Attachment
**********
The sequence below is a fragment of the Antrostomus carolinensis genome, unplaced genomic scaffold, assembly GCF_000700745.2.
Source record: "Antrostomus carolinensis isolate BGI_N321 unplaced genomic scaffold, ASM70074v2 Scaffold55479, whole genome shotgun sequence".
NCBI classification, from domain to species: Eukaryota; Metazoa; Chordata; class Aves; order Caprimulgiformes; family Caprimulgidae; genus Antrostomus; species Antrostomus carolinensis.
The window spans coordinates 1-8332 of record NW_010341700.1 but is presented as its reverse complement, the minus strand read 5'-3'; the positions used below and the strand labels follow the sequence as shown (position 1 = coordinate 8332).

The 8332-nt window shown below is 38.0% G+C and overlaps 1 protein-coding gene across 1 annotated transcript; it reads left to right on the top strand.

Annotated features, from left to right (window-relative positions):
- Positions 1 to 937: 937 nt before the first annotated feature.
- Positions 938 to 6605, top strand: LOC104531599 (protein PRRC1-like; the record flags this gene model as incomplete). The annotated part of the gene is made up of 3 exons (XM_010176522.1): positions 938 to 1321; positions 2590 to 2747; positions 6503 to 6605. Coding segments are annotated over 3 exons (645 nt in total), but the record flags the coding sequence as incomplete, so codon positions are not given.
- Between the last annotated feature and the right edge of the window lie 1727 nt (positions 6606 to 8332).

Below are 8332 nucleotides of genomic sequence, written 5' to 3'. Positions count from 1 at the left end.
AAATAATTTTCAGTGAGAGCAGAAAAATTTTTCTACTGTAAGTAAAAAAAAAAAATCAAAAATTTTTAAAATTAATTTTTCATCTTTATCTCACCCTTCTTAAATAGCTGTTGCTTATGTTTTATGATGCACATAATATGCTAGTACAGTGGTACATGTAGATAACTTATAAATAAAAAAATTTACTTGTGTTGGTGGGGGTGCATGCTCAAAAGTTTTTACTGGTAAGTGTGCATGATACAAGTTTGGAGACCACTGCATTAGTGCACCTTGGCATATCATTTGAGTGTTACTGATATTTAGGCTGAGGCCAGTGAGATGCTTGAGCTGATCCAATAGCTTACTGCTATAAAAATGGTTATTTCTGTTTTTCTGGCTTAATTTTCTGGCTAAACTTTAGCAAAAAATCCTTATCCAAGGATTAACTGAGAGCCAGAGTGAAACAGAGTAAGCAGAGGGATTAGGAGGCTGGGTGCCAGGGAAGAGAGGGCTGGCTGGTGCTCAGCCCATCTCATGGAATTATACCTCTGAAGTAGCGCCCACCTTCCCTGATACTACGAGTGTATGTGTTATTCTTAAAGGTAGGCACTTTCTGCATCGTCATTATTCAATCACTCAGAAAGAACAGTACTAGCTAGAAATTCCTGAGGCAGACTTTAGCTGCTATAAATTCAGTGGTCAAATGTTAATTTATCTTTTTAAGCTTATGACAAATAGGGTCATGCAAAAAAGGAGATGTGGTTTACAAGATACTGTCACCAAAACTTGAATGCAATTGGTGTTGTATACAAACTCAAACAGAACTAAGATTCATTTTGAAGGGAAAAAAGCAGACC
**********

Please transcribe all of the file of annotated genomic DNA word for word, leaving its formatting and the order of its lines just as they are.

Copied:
The sequence below is a fragment of the Antrostomus carolinensis genome, unplaced genomic scaffold, assembly GCF_000700745.2.
Source record: "Antrostomus carolinensis isolate BGI_N321 unplaced genomic scaffold, ASM70074v2 Scaffold55479, whole genome shotgun sequence".
NCBI classification, from domain to species: Eukaryota; Metazoa; Chordata; class Aves; order Caprimulgiformes; family Caprimulgidae; genus Antrostomus; species Antrostomus carolinensis.
The window spans coordinates 1-8332 of record NW_010341700.1 but is presented as its reverse complement, the minus strand read 5'-3'; the positions used below and the strand labels follow the sequence as shown (position 1 = coordinate 8332).

The 8332-nt window shown below is 38.0% G+C and overlaps 1 protein-coding gene across 1 annotated transcript; it reads left to right on the top strand.

Annotated features, from left to right (window-relative positions):
- Positions 1 to 937: 937 nt before the first annotated feature.
- Positions 938 to 6605, top strand: LOC104531599 (protein PRRC1-like; the record flags this gene model as incomplete). The annotated part of the gene is made up of 3 exons (XM_010176522.1): positions 938 to 1321; positions 2590 to 2747; positions 6503 to 6605. Coding segments are annotated over 3 exons (645 nt in total), but the record flags the coding sequence as incomplete, so codon positions are not given.
- Between the last annotated feature and the right edge of the window lie 1727 nt (positions 6606 to 8332).

Below are 8332 nucleotides of genomic sequence, written 5' to 3'. Positions count from 1 at the left end.
AAATAATTTTCAGTGAGAGCAGAAAAATTTTTCTACTGTAAGTAAAAAAAAAAAATCAAAAATTTTTAAAATTAATTTTTCATCTTTATCTCACCCTTCTTAAATAGCTGTTGCTTATGTTTTATGATGCACATAATATGCTAGTACAGTGGTACATGTAGATAACTTATAAATAAAAAAATTTACTTGTGTTGGTGGGGGTGCATGCTCAAAAGTTTTTACTGGTAAGTGTGCATGATACAAGTTTGGAGACCACTGCATTAGTGCACCTTGGCATATCATTTGAGTGTTACTGATATTTAGGCTGAGGCCAGTGAGATGCTTGAGCTGATCCAATAGCTTACTGCTATAAAAATGGTTATTTCTGTTTTTCTGGCTTAATTTTCTGGCTAAACTTTAGCAAAAAATCCTTATCCAAGGATTAACTGAGAGCCAGAGTGAAACAGAGTAAGCAGAGGGATTAGGAGGCTGGGTGCCAGGGAAGAGAGGGCTGGCTGGTGCTCAGCCCATCTCATGGAATTATACCTCTGAAGTAGCGCCCACCTTCCCTGATACTACGAGTGTATGTGTTATTCTTAAAGGTAGGCACTTTCTGCATCGTCATTATTCAATCACTCAGAAAGAACAGTACTAGCTAGAAATTCCTGAGGCAGACTTTAGCTGCTATAAATTCAGTGGTCAAATGTTAATTTATCTTTTTAAGCTTATGACAAATAGGGTCATGCAAAAAAGGAGATGTGGTTTACAAGATACTGTCACCAAAACTTGAATGCAATTGGTGTTGTATACAAACTCAAACAGAACTAAGATTCATTTTGAAGGGAAAAAAGCAGACC